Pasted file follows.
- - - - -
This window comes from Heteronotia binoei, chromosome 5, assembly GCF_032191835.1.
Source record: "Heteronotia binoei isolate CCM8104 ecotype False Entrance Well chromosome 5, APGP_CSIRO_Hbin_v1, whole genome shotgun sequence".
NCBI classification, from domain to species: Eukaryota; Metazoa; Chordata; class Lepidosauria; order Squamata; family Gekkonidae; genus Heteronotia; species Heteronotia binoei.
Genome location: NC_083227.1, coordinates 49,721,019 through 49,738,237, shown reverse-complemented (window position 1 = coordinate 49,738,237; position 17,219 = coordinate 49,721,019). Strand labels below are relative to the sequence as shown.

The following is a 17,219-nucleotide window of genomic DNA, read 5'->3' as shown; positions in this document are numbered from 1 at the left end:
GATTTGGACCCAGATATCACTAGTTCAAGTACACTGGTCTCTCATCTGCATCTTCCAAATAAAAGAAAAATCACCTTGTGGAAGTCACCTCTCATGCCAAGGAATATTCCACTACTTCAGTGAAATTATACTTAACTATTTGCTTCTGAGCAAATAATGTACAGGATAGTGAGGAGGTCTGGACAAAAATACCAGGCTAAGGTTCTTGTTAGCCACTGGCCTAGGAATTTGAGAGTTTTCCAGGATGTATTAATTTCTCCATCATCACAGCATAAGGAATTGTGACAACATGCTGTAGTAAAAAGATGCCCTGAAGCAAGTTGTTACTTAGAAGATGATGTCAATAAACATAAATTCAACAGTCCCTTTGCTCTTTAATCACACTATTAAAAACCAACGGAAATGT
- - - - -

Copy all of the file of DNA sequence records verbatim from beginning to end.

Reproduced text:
This window comes from Heteronotia binoei, chromosome 5, assembly GCF_032191835.1.
Source record: "Heteronotia binoei isolate CCM8104 ecotype False Entrance Well chromosome 5, APGP_CSIRO_Hbin_v1, whole genome shotgun sequence".
NCBI classification, from domain to species: Eukaryota; Metazoa; Chordata; class Lepidosauria; order Squamata; family Gekkonidae; genus Heteronotia; species Heteronotia binoei.
Genome location: NC_083227.1, coordinates 49,721,019 through 49,738,237, shown reverse-complemented (window position 1 = coordinate 49,738,237; position 17,219 = coordinate 49,721,019). Strand labels below are relative to the sequence as shown.

The following is a 17,219-nucleotide window of genomic DNA, read 5'->3' as shown; positions in this document are numbered from 1 at the left end:
GATTTGGACCCAGATATCACTAGTTCAAGTACACTGGTCTCTCATCTGCATCTTCCAAATAAAAGAAAAATCACCTTGTGGAAGTCACCTCTCATGCCAAGGAATATTCCACTACTTCAGTGAAATTATACTTAACTATTTGCTTCTGAGCAAATAATGTACAGGATAGTGAGGAGGTCTGGACAAAAATACCAGGCTAAGGTTCTTGTTAGCCACTGGCCTAGGAATTTGAGAGTTTTCCAGGATGTATTAATTTCTCCATCATCACAGCATAAGGAATTGTGACAACATGCTGTAGTAAAAAGATGCCCTGAAGCAAGTTGTTACTTAGAAGATGATGTCAATAAACATAAATTCAACAGTCCCTTTGCTCTTTAATCACACTATTAAAAACCAACGGAAATGT